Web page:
Saturday 16 March 2013

The celebrity love in that is the modern day Comic Relief was the main topic of my blog yesterday. I didn’t watch the procession of non-comedians get cheap laughs from easy jokes as I was busy drinking myself into a state that would end up in me having an emotional breakdown over the phone to my temporarily Bristol based partner.

As much as I admire politicians and people who write reactionary op eds for right wing (and lets be honest left wing) newspapers, I feel that I should make some kind of vague notion towards actually watching something that I make some comments on. So, as much as yesterday’s blog did seem to be slagging off the 2013 Comic Relief without having seen it, it was really just slagging off modern Comic Reliefs generally.

Today’s isn’t going to be slagging off the 2013 Comic Relief specifically. But these next few sentences will be. Because it did fit in with the depressing way the recent Comic Reliefs have gone. Why is Dermot O’Leary involved? If it was called Perfectly Nice Man Who Is Clearly Adept At Presenting Light Entertainment Relief then Dermot would be my dream host. But it’s not. Fuck off Dermot and take Winkleman with you, you’re both lovely people and I sometimes smile at things Winkleman has said but you’re not comedians, shoo.

I was mainly trying to get to the new David Brent material. Hate him I have grown to do, but there is no doubting why initially loved Ricky Gervais. It was his sitcom, The Office. After ten years of the general public acceptance that The Office was over and that there was no real need to bring it back, Gervais has used the goodwill of the Comic Relief programme to mask this lack of public desire and here he was with a glimpse into the life of The Office’s central character David Brent. Only it wasn’t David Brent that everyone, including DB, was referring to it was just Brent. “Brent’s coming up…Brent’s back in 30 minutes….etc”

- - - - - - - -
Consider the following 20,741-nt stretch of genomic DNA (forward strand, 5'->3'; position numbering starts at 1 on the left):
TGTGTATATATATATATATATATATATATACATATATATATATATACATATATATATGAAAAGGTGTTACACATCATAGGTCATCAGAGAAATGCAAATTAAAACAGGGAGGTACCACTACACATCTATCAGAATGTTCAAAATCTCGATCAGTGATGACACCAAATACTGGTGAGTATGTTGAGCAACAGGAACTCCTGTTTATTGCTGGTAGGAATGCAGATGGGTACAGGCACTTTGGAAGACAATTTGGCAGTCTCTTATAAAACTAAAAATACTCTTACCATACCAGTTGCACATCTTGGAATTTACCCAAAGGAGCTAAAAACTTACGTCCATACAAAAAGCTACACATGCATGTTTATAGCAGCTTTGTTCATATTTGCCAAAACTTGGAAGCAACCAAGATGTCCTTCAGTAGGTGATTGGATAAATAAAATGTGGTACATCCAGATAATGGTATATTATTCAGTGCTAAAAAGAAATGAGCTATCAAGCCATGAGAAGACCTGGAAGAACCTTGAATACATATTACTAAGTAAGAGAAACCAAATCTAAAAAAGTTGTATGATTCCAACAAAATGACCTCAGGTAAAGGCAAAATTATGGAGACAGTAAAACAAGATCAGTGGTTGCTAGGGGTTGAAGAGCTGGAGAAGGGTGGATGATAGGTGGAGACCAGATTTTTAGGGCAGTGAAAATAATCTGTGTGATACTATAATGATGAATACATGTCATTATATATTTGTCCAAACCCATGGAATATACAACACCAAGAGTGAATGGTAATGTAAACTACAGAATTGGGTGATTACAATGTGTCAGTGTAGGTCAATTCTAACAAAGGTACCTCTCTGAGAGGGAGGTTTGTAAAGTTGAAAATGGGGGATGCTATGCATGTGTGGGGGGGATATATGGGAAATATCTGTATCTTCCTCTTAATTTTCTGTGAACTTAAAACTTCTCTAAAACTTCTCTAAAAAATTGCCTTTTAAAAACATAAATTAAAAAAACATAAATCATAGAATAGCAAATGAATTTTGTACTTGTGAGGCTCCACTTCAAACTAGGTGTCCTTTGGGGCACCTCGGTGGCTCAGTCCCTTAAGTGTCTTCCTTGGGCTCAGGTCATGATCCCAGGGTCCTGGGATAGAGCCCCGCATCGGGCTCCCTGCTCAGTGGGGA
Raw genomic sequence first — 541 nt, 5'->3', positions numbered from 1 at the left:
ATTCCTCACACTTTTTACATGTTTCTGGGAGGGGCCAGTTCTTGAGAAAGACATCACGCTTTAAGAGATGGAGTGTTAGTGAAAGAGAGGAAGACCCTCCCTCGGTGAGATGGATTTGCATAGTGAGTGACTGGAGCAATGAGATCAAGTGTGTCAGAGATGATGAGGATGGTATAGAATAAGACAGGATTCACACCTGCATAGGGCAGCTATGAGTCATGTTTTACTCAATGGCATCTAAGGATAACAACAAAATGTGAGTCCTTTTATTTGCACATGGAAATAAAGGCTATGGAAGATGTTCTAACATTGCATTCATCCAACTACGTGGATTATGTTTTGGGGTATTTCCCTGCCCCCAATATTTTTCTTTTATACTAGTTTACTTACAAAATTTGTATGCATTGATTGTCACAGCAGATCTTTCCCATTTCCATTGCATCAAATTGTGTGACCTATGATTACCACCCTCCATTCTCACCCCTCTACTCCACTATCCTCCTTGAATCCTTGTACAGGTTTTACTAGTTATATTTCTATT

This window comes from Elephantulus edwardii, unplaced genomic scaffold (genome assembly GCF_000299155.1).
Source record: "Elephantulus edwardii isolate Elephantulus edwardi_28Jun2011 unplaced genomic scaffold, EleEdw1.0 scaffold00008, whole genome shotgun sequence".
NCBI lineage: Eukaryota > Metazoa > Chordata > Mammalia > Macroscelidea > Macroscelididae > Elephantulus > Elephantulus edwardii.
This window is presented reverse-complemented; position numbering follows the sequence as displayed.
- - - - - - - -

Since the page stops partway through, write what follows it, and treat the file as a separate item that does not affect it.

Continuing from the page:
Just as Gervais has used the Comic Relief brand in lieu of public demand for Brent I shouldn’t harshly criticise the Brent material through my own filter of Gervais dislike. And I won’t. I only watched the first part of Brent. I couldn’t be bothered dragging the mouse cursor along the timeline of BBC’s iPlayer service to find the requisite element of the Comic Relief broadcast. Now I was hungover but that didn’t stop me standing up and moving several times during the day – surely the lack of this searching for more Brent was a reflection on the quality of what I had seen. It must be: would I not watch something just so I could say that I hadn’t watched it to prove my own opinion that Gervais isn’t funny anymore?

That seemed like a rhetorical question. The unspoken, implied answer being that yes, I would do that. But I wouldn’t do that. I wouldn’t! Brent wasn’t terrible. It was certainly funnier than the other thing I watched from the night – which was a long sketch about Simon Cowell getting married. This sketch was symptomatic of what this modern era Comic Relief is. It was lots and lots of very famous people edited together so it looks like they are all in the same place at the same time saying really obvious things for easy laughs.

But back to Brent. It just seemed a bit…well ten years ago. The Office grabbed televised comedy by the lapels and gave it a ruddy good shake. And while – not connected to this shake – British TV comedy has become really shit the stuff that has been good over the last ten years has been informed by and been in the shadow of The Office. And even if these shows aren’t better than The Office (they are never better than The Office) they have moved on from what comedy was before – and indeed during and just after – The Office was made. But this Brent stuff was just the same as then. In the main it was just the same jokes as in The Office with just slightly different words.

The main example of this was that the main joke was that someone was black and that Brent was being more offensive trying to be inoffensive than he would be if he wasn’t trying so hard to be politically correct. And that’s all very hilarious, I’m sure, but I saw that already. Did you ever notice that when Gervais is getting kudos for being very savvy and mocking every kind of prejudice that anyone who is slightly different is always in his stuff and whatever makes them different is the (knowing) joke. They’re in a wheelchair. They’re black. They have cerebral palsy. They’re small. They’re Keith Chegwin. The joke is always about people struggling with some supposed disability and how to talk about it or indeed to not talk about it.

But it was still funnier than Michael McIntyre. And less annoying.

Turns out I did basically just slag off the 2013 Comic Relief for the most part. However, as it centred on one person I think that it was OK.

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